Any business or organization that comes into contact with protected health information needs to make sure that they are within HIPAA compliance guidelines. U.S. Department of Health and Human Services has strict rules when it comes to people who deal with protected health information (PHI). This in conjunction with the increase in data breaches might have you feeling a bit overwhelmed.
But don’t worry, being HIPPA compliant won’t reduce your company’s efficiency and if you follow the list we’ve compiled, it won’t be hard either. We’ll start by explaining the rule then give you tips on how to stay compliant.
The privacy rule deals with who is allowed access to the PHI. You need to make sure that your client’s information is protected. Managing the records is one of the most important parts to make sure the PHI stays protected. An easy way to do this is to delegate a person, to be responsible for this policy. They should train everyone on the policy and have the ability to implement consequences if the policy is broken. Your policy should be stricter than the HIPPA guidelines, this leaves a safeguard between your policy and breaking the law.
There are three parts to the security of PHI. You need technological safeguards, along with physical and administrative safeguards.
1. Technological safeguards have to to with the actual technology that stores the PHI. You need to make sure that each of your clients has a name or ID number that’s unique to them. You also need to make sure IT has it set up that the programs you use will automatically sign the users out due to inactivity.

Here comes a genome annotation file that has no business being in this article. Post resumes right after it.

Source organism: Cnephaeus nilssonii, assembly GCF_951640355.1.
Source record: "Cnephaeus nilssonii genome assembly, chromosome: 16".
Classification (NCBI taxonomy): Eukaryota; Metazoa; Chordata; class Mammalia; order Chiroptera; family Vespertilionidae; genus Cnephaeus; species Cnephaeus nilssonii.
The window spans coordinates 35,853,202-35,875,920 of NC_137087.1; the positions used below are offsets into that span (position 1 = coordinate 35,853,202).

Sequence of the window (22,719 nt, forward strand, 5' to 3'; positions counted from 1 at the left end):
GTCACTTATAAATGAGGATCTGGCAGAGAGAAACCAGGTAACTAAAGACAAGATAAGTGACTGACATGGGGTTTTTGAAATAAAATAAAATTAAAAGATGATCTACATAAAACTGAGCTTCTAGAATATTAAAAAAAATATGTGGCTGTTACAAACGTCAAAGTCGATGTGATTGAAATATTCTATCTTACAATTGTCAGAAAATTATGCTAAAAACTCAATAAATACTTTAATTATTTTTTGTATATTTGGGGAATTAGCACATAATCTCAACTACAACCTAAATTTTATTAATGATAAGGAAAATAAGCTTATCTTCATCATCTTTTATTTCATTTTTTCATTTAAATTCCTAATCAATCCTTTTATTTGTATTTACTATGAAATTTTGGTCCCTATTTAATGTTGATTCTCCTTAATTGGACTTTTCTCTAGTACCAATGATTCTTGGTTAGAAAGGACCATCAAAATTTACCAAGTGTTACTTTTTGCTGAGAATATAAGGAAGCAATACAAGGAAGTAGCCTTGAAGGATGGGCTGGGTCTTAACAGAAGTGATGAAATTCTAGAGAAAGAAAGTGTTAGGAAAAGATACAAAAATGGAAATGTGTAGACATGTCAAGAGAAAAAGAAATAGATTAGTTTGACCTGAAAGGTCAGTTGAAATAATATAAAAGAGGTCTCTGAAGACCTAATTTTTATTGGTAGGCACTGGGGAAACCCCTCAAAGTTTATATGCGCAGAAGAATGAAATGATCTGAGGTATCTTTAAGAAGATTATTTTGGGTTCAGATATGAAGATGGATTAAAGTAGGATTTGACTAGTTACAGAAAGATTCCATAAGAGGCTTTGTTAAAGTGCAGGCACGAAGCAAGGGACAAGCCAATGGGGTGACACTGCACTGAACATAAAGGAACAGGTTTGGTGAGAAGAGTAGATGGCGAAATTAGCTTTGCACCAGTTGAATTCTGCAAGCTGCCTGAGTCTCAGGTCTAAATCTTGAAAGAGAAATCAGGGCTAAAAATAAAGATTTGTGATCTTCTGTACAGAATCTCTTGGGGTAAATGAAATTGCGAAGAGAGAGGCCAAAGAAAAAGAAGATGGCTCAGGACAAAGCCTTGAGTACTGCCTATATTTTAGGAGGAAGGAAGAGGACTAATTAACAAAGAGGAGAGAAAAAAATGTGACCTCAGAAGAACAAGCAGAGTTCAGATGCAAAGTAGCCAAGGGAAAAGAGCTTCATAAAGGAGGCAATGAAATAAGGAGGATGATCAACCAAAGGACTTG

2. Physical safeguards are put in place to make sure only the right people have access to the PHI.This includes making sure that there are theft deterrents. When disposing of the devices you need to make sure to do it in a way that people who are looking to get there hands on PHI can’t get to it.
If you are worried about your policy for getting rid of the devices, you can always contact a company like ours.
3. Administrative safeguards are the things you can do to make sure you give are acting within HIPAA compliance. Make sure that you are doing risk assessments every few months to see where you might be vulnerable. You need to also monitor your employees to make sure the policies are being followed.
Violations can get costly. You want to avoid getting hit with expensive fines by making sure information is used only for what it is intended for. Giving your clients the ability to access their own information is also important, just make sure you have the technical safeguards.
If there is a breach you need to notify HHS and your clients within 60 days. They will need to know what was breached, where it happened and what the damages could possibly be.
Have Written Policies
HIPPA audits can happen at any time. One of the best ways to make sure that you are prepared for this is to have written policies in place.
You don’t have a choice to be within HIPAA compliance guidelines. But it doesn’t have to be a pain to manage either. If you still need more help after reading our list, contact us.